It’s the hottest social-distancing dance party around! Austin's DJ Mel has been hosting a weekly Saturday night 'Living Room Dance Party.' Thousands of fans have joined the live, family-friendly event on his Facebook page. Decibel’s Samantha Guzman talked with the popular DJ who is helping the nation shake off the blues.
Samantha Guzman: So a lot of people are stuck at home right now because cities across the country have put in these shelter-in-place orders. Shortly after Austin put theirs in place, you started hosting these living room dance parties. What do these look like?
DJ Mel: Well, it's just me in my studio, just playing music. I was actually documenting my sets online, way before this even happened. So it was kinda a way for my friends to listen to music and what have you. And then all this stuff went down with the pandemic, and I just put a name to my sessions that I was broadcasting online, so I just called it "Living Room Dance Party," and then it just took off!
And it wasn't just an Austin thing. At first that's what I intended it to be. And it just wound up being this thing where people from all over the world were tuning in. I feature a charity each week, along with "Stand With Austin" and "Banded Together." And I'm getting direct messages, and emails from people from all over the world, that are thanking me for providing this small little respite from the new norm that we have.
SG: So I went to the dance party last weekend, and I gotta say, what I really loved about it is that you sorta took us on this musical journey. I went through every decade. You rolled from artists ranging from Madonna, to The Beatles, to Drake. It really felt like you had something for everybody.
DJ Mel: Yeah, you know. When I decided to create this dance party for everyone, I didn't want it to be for just hip hop folks, or electronic music people. I dunno, I wanted it to be very inclusive, you know. The messages that I got this week were from people that were older, that expressed their gratitude because the event online was inclusive. Then also for the most part, the music's all clean, because there's kids there.
There's a heavy focus on the kids, because there are a lot of parents with kids that need a place for their kids to just run around and dance to some music, and they can just kinda sit back, or dance along with them, or take a break.
SG: I'm wondering how different is it for you to host this virtual event? As opposed to being at a live event, or DJing at a club?
DJ Mel: I mean, each situation is different. There are certain situations where like yeah, this is a Hip-Hop party, or this is just a straight Disco party, or whatever. But for me, I just kinda prefer it to be everywhere, where I'm just kinda weaving in and out of genres and decades.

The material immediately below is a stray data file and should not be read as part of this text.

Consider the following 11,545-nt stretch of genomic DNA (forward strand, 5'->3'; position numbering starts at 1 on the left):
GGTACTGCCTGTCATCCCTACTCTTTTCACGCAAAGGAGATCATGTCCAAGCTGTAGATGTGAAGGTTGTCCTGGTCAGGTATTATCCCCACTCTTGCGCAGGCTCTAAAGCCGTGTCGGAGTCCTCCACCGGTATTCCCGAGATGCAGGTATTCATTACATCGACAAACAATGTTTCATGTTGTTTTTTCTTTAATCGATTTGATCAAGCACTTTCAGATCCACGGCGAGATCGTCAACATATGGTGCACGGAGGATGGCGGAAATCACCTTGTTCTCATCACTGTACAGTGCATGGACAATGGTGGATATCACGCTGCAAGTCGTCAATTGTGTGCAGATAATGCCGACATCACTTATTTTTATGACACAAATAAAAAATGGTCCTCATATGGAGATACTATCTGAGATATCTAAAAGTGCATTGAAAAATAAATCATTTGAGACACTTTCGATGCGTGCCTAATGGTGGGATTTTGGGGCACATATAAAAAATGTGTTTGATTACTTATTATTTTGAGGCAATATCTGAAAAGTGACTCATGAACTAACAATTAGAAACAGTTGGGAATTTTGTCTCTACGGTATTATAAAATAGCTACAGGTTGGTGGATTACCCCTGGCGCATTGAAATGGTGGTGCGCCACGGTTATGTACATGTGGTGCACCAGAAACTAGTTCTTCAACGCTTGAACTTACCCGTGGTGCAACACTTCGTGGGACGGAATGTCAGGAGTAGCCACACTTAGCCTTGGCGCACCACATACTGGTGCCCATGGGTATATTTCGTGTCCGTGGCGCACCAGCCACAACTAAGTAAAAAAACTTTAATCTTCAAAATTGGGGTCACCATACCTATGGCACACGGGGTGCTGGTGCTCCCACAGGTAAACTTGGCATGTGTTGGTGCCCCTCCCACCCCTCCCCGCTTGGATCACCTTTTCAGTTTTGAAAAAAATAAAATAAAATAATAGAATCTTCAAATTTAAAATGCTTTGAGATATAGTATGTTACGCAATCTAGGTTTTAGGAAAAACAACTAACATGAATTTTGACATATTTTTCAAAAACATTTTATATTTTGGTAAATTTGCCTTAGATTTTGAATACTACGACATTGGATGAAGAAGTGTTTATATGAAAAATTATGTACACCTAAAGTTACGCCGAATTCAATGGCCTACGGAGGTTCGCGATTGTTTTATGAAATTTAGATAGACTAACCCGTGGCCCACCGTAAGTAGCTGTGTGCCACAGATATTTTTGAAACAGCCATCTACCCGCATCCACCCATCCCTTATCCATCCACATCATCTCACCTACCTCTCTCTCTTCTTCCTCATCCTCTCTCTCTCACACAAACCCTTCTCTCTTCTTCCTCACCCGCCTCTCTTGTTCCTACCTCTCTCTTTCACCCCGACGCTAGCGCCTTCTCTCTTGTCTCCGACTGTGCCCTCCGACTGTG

SG: Yeah something I, well I think might be a little different, is the way that you're hyping up the crowds, or the shout outs that you're doing during the dance party. You know it seems like you have maybe a little bit of a different messaging going on.
DJ Mel: Yeah, absolutely. It's all about inclusion. I feel like these people are kinda sequestered, and they're not really having any contact with anyone outside of their house. If they're recognized, I think that it's huge, because there's definitely a lack of contact right now.
SG: So I'm sure you've seen that party's similar to this are popping up all across the country. I'm thinking about DJ [D]-Nice and his Instagram party that sorta blew up. Why do you think these dance party's, these virtual dance party's, are becoming so popular?
DJ Mel: I think everyone's cooped up in their house. Music is kinda like this therapeutic thing. We have all this energy pent up. There has to be some sort of release. And so I think it's just a place for people to just forget about their problems.
SG: How does it make you feel to be the person that's giving people a much needed stress relief?
DJ Mel: It feels big. It feels, I mean, it's huge. This is pretty much in alignment with the vision that I had at the beginning of the year. Or the vision that I have at the beginning of every year, where I want to make an impact with music, and also have connections through music. Yeah DJing for D.K.R., or the Frank Owen's Center for the men's basketball team, that's one thing. Those are huge groups of people. But there's just something about playing to people that are in the UK, or China, or Australia, or New Zealand, and seeing what's happening now with this show is huge.
SG: Yeah it's gotta feel good. Something that I noticed is that you can see those comments sorta scrolling on your screen, and you can see where people are all across the world as they're tuning in. You get like sorta this instant feedback that you don't necessarily get at a live event.
DJ Mel: Absolutely. When you're able to see that, it's really, really awesome. And I think people are really appreciative of having this ability to dance to music, and what have you. And so instead of them thinking it, they're actually typing it. And what's so funny about the comments, it's its own world where everyone kinda knows everyone now. It's really incredible to have that sense of community on a computer.
SG: So when's the next party?
DJ Mel: This Saturday, 6 p.m. to 10 p.m. central standard time. It's every Saturday. And I'm going to do this until who knows when. Until this is over.
SG: How can people find it?
DJ Mel: On my Facebook page. Yeah, on my DJ Mel page on Facebook.
This interview has been edited and condensed for clarity.
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